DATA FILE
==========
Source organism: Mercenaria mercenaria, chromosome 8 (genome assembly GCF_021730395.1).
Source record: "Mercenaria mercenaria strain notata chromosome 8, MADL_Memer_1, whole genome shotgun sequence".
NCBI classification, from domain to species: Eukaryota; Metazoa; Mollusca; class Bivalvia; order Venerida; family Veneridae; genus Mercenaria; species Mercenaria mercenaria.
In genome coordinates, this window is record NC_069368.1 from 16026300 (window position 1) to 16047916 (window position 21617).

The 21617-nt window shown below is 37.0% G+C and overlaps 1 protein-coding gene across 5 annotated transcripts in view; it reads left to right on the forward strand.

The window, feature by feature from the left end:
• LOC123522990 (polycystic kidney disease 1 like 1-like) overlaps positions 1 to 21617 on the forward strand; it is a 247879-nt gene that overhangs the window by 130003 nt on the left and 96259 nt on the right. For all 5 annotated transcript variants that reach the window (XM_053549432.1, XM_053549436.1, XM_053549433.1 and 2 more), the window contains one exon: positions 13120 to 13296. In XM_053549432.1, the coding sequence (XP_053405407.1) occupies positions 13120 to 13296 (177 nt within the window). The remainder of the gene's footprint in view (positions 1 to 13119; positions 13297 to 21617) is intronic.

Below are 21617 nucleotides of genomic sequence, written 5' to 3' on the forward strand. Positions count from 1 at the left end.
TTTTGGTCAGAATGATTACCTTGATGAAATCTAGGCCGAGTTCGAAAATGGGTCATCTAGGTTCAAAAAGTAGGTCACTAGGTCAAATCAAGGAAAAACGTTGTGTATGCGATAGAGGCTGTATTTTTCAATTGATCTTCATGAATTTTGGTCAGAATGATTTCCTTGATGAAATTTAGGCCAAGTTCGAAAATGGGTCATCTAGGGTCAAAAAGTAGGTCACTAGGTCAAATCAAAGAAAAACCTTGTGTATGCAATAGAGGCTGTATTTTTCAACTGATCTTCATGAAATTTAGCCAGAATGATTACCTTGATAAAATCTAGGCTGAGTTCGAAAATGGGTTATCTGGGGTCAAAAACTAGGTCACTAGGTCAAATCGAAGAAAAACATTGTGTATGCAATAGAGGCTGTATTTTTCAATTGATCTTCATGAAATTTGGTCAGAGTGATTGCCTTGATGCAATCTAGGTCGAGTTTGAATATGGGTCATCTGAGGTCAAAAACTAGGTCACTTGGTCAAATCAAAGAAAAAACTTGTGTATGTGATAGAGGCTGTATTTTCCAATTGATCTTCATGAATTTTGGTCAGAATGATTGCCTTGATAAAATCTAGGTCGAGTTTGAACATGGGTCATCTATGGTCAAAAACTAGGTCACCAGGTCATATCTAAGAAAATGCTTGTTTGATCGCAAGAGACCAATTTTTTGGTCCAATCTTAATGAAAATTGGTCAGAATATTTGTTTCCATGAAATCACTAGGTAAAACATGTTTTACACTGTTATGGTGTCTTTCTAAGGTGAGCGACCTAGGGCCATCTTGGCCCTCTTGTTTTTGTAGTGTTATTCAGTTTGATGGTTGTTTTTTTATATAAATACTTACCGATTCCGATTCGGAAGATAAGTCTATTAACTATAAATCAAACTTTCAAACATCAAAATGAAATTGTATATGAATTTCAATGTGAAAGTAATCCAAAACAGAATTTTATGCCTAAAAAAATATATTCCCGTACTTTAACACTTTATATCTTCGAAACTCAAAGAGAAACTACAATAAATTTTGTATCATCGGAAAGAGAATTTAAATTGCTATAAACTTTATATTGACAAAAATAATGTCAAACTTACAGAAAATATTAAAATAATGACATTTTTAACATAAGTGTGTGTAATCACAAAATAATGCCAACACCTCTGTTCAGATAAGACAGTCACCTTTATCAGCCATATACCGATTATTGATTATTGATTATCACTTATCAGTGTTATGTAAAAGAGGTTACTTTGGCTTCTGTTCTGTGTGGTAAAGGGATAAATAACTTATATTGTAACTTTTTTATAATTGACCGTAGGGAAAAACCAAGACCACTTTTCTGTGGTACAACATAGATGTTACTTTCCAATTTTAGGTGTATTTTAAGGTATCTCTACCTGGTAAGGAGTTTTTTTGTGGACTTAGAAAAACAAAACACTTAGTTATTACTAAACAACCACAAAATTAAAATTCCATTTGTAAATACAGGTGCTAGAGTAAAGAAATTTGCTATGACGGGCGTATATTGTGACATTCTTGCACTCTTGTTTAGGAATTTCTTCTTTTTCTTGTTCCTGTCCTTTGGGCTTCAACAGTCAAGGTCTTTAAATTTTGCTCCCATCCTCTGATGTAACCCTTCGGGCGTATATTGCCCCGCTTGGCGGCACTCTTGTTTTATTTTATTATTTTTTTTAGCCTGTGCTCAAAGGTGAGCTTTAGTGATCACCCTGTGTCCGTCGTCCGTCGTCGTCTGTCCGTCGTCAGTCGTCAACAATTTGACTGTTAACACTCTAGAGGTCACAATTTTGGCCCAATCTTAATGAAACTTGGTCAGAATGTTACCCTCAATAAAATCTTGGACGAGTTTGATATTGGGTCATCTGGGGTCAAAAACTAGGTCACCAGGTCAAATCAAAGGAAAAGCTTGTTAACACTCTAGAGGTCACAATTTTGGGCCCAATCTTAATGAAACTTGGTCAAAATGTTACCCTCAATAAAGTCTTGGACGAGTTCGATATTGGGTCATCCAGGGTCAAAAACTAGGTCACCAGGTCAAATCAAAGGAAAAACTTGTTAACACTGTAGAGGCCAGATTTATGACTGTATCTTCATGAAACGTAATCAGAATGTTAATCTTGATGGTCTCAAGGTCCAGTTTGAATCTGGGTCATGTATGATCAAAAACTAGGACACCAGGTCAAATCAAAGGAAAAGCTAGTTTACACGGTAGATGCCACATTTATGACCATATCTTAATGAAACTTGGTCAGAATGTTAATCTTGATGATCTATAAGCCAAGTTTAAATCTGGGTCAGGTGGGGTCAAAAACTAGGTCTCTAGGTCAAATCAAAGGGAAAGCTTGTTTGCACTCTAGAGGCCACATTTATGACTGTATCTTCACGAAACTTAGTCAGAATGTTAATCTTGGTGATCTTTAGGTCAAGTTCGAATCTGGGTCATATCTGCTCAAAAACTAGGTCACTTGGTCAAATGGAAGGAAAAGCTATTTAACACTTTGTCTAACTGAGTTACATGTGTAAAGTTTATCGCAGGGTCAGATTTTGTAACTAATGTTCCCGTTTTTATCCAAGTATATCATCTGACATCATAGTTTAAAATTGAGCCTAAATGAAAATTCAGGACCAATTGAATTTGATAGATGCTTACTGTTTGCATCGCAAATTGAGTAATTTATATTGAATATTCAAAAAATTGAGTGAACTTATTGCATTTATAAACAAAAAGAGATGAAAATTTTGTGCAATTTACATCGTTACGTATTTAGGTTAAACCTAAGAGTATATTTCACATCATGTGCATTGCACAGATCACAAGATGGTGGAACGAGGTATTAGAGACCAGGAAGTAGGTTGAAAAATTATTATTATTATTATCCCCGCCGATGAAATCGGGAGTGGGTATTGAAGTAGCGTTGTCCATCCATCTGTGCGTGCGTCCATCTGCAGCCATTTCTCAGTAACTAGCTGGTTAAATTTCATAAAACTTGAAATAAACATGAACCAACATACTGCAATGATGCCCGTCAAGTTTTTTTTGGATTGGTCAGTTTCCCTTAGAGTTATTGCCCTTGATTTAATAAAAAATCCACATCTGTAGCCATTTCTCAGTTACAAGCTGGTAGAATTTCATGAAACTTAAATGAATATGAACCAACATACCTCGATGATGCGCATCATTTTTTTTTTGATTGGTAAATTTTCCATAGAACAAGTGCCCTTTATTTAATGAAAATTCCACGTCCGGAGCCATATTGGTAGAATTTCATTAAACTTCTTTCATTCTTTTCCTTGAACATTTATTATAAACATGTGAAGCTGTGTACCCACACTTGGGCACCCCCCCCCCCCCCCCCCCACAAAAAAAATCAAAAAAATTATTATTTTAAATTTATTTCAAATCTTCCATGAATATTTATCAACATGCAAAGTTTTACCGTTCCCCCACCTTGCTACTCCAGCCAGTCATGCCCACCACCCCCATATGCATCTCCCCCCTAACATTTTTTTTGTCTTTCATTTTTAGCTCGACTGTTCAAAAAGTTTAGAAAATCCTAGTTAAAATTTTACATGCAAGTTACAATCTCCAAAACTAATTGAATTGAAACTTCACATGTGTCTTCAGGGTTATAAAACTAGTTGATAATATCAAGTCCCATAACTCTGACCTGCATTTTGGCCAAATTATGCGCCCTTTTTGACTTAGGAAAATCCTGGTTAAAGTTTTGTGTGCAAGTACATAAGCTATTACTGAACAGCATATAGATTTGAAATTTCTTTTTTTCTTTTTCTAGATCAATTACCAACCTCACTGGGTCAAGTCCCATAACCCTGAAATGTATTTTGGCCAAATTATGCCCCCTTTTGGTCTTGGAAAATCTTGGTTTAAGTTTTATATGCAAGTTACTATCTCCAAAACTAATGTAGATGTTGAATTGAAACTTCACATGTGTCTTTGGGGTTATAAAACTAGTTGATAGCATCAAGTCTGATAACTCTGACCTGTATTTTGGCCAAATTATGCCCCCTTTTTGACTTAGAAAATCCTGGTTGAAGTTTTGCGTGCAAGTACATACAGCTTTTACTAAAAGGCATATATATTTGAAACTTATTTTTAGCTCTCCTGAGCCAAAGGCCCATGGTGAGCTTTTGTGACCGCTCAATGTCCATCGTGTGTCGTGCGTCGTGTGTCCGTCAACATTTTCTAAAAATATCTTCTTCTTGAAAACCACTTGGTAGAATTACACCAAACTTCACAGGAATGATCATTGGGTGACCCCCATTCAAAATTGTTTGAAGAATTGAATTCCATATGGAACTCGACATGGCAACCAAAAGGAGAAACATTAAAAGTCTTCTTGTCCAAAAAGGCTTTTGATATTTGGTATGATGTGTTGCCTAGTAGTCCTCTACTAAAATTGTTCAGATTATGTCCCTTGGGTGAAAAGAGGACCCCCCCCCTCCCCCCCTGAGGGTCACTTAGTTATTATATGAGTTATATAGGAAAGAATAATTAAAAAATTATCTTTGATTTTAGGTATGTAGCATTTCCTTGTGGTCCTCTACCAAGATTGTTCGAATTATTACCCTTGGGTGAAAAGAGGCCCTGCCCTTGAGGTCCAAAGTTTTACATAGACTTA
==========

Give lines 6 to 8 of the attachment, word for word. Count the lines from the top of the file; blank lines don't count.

The window, feature by feature from the left end:
• LOC123522990 (polycystic kidney disease 1 like 1-like) overlaps positions 1 to 21617 on the forward strand; it is a 247879-nt gene that overhangs the window by 130003 nt on the left and 96259 nt on the right. For all 5 annotated transcript variants that reach the window (XM_053549432.1, XM_053549436.1, XM_053549433.1 and 2 more), the window contains one exon: positions 13120 to 13296. In XM_053549432.1, the coding sequence (XP_053405407.1) occupies positions 13120 to 13296 (177 nt within the window). The remainder of the gene's footprint in view (positions 1 to 13119; positions 13297 to 21617) is intronic.

Below are 21617 nucleotides of genomic sequence, written 5' to 3' on the forward strand. Positions count from 1 at the left end.